• Like Sea Education Association on Facebook
  • Follow Sea Education Association on Twitter
  • Follow SEA Semester on Instagram
  • Watch Sea Education Association on YouTube
  • Read SEA Currents
  • View SEA Semester campus visit calendar
Sea Education Association | SEA Currents

SEA Currents: culture


Dec

13

Dominica Climate Resilience Explorations

Hannah Newhall, Gabrielle Ment, Rob Balloch, Stefani Johnson and Danny Lucas, B watch
Oceans & Climate

After a voyage full of hard work, learning, and science we finally made it across the Atlantic, finding ourselves in a place that looked like paradise. Many of us had different feelings about seeing land: sad, nervous, excited, confused, bewildered, and overwhelmed. After being at sea for a month, the plethora of lights on land was somewhat shocking. On the other hand, the majority of land was lush green mountainous terrain. We had one day of work and festivities on the boat to acclimate at Anchor.

Categories: Corwith Cramer,Oceans & Climate, • Topic: culture • (2) CommentsPermalink

Sep

27

Welcome to American Samoa

Clare Feely, Assistant Engineer
SPICE

Family and friends of S-269 SPICE students and crew,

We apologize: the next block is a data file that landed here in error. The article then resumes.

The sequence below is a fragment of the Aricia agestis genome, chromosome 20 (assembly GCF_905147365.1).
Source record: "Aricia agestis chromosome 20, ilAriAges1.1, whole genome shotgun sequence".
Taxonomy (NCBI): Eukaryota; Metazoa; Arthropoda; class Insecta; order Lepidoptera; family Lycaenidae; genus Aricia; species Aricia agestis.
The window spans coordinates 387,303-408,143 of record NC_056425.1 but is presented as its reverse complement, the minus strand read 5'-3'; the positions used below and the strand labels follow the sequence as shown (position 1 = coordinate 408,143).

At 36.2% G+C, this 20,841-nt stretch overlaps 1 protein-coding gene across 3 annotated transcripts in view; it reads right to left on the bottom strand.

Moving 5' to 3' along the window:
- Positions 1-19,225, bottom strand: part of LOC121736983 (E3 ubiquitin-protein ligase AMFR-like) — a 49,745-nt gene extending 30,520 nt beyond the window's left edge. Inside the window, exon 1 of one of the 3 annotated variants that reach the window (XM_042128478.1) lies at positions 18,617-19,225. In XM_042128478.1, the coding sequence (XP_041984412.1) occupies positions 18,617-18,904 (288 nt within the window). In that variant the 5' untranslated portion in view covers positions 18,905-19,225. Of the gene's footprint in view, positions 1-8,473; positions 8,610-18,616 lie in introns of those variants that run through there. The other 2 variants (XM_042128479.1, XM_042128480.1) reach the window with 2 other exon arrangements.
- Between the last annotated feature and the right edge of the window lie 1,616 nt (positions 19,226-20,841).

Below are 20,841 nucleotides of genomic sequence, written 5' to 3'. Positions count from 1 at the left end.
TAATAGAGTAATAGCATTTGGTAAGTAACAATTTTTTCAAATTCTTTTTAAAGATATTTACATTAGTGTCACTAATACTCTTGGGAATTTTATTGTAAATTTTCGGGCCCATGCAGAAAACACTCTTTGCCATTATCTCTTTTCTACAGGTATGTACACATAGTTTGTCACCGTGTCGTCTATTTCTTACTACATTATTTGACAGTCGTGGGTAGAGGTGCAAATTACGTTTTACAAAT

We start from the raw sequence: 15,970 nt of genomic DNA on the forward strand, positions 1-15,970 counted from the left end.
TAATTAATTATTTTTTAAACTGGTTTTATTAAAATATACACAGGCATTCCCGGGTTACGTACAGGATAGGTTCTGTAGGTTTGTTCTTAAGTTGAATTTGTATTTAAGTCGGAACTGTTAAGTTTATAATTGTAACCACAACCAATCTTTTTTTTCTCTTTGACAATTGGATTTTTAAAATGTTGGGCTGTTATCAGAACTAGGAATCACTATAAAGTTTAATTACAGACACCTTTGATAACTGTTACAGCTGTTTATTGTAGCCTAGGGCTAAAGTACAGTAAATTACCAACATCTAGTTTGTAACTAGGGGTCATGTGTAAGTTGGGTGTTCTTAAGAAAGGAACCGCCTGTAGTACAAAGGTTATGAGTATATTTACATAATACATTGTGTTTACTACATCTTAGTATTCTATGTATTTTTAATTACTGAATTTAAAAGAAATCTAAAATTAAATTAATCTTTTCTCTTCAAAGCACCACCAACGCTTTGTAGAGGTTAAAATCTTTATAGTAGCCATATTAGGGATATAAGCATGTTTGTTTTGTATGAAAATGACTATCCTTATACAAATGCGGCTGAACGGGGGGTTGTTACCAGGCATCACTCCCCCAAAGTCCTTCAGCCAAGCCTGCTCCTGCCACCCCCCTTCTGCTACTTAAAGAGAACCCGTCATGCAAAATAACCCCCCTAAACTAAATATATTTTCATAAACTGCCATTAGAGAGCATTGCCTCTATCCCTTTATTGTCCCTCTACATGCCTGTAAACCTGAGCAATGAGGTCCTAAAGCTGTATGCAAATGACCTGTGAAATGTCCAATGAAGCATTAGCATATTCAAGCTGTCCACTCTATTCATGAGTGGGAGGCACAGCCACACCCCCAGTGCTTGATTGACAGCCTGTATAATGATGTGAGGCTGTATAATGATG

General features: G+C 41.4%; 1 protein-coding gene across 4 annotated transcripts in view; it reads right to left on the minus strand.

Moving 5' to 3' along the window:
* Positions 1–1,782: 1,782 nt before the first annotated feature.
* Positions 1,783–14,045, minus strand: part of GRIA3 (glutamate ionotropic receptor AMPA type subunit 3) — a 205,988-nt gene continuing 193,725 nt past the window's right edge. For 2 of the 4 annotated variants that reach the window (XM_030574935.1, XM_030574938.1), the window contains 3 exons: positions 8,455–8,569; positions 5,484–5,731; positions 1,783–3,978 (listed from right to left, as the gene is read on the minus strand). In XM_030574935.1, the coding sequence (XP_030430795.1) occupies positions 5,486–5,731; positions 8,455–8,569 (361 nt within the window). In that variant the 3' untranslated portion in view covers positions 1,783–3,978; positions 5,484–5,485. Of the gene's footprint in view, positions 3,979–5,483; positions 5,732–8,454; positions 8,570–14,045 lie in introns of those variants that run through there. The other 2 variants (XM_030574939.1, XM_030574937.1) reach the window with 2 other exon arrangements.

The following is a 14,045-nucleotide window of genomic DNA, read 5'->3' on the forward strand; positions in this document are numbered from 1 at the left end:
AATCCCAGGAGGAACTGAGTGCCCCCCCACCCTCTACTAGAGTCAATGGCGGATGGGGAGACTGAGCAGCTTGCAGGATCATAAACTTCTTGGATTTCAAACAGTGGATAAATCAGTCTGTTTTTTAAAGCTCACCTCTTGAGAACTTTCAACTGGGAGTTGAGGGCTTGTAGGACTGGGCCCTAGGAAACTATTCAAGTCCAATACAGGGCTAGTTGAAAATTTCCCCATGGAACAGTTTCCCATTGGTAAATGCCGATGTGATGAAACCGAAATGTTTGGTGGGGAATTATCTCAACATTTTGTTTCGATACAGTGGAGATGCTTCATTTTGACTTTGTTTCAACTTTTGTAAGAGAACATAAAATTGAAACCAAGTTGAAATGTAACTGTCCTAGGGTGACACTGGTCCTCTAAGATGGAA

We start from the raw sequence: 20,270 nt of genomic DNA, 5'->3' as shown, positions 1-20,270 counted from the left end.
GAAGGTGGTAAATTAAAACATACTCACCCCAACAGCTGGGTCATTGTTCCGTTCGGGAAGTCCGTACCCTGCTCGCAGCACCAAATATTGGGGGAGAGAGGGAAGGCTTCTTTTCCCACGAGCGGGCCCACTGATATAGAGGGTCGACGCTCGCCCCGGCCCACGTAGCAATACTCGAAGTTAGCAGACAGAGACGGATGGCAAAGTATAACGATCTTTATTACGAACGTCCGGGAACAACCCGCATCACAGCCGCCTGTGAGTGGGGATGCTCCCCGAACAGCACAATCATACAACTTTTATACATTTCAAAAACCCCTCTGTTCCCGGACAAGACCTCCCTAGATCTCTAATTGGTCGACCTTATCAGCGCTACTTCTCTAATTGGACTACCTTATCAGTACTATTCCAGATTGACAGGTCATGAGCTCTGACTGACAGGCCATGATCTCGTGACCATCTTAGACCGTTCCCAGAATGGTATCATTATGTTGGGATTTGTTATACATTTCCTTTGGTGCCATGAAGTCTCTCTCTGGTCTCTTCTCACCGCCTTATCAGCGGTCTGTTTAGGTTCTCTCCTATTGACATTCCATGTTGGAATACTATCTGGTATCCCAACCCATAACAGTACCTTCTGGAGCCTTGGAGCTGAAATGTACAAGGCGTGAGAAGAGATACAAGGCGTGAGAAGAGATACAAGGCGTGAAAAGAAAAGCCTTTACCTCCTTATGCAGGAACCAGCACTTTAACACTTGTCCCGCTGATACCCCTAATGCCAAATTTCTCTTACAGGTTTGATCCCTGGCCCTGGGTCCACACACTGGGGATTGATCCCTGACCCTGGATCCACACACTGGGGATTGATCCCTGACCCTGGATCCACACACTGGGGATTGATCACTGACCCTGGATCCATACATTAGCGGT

Day one of life aboard the SSV Robert C. Seamans has come and gone!

Since arriving in American Samoa, students have experienced quite the plethora of shipboard activities. For the first couple of days, we as the professional crew throw a hopeful handful of spaghetti at the wall and see what sticks in their brains. The day started with wake ups and breakfast in two seatings of C watch and Others (non-watch standers) and A and B watches.

May

06

Sweet tiare flowers

Gabrielle Page, 2nd assistant scientist
Ocean Exploration

Anticipation and excitement were humming in the air as the ship’s company rose this morning. After nearly four weeks at sea and 3000 nm sailed since the Chatham Islands, today was the day we would set foot on land again. Little did we know just how much this first acquaintance with French Polynesia would sweep us off our feet.

Categories: Robert C. Seamans,Ocean Exploration, • Topic: culture • (0) CommentsPermalink

Mar

12

Life in a Polygon

Emma Fichtner, Muhlenberg College
SEA Semester Caribbean

Historical sites visited, Salsa danced, and cigars smoked. I’d say C-264 did Cuba the right way. Since we have plenty of science to do and navigational techniques to master, we are not sailing directly to Jamaica, we are working our way through an area of the ocean that coincidentally forms a polygon on the chart.

Mar

11

Cuba on the Cusp of Greater Participation in the Global Economy

Craig Marin, Professor of Maritime Studies
SEA Semester Caribbean

There was a great deal of excitement aboard the Corwith Cramer among student crew and professional crew alike as we drew near our port stop in Santiago de Cuba. In our resources on board, Santiago was highlighted as the first capital of Cuba, a significant fortified port in the era of Spanish flotillas working their way from the mineral rich Spanish colonies in Central and South America back to the Iberian Peninsula and then as the cradle of revolutionary activities from the latter part of the 19th century and the middle of the 20th century.

Mar

08

Pulling Back the Curtain

Shane Bannon, Wesleyan University
SEA Semester Caribbean